This image from December made available by NASA shows the InSight lander. The scene was assembled from 11 photos taken using its robotic arm. The two white stalks between the centre and the solar panels are weather sensors. Starting this week, NASA’s Jet Propulsion Laboratory is posting the high and low temperatures online, along with wind speed and atmospheric pressure from the InSight lander. Photo: NASA/AP
(AP) And now for the weather on Mars: NASA’s newest lander is offering daily reports on the red planet’s frigid winter.
NASA’s Jet Propulsion Laboratory began posting the highs and lows online yesterday, along with wind speed and atmospheric pressure from the InSight lander.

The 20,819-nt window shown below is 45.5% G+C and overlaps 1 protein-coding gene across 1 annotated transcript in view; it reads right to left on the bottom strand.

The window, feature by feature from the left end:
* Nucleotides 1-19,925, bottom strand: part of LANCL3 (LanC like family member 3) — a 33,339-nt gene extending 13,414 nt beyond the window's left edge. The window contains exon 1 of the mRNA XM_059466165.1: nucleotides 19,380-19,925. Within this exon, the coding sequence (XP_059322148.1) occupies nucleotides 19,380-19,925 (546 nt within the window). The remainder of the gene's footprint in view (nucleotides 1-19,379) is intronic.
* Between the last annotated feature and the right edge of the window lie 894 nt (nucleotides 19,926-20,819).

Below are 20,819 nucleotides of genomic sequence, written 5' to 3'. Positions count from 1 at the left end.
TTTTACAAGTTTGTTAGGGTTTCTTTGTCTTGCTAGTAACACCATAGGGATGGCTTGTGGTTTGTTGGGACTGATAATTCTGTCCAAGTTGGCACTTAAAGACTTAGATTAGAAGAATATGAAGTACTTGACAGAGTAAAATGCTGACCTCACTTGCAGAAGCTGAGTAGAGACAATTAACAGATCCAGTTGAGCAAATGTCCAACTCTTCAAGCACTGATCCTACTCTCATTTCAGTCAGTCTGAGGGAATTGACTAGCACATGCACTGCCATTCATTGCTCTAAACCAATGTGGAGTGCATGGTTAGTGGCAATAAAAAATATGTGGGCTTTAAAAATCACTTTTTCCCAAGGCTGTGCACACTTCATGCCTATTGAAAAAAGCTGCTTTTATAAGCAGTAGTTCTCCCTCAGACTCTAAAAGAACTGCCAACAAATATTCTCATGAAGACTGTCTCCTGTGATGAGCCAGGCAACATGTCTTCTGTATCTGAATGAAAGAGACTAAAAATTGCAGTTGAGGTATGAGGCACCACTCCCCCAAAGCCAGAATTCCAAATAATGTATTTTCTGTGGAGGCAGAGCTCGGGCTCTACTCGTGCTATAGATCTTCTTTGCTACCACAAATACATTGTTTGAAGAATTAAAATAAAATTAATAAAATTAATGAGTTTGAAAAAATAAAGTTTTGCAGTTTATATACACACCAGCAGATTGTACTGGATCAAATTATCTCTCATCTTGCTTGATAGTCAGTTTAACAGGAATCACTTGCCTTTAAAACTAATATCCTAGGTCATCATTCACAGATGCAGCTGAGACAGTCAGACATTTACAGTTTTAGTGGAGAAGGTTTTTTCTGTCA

On Sunday, InSight recorded a high of two degrees Fahrenheit (minus 17 Celsius) and a low of minus 138 degrees Fahrenheit (minus 95 Celsius). Compare that with Sunday’s coldest US temperature: minus 27 degrees (minus three Celsius) in Taylor Park, Colorado.
Scientists need to know the local Mars weather to determine if InSight’s seismometer is registering real marsquakes or simply wind or pressure changes.
InSight landed near the Mars equator in November. NASA’s Curiosity rover also gives weather updates, while roaming around Mars about 340 miles away.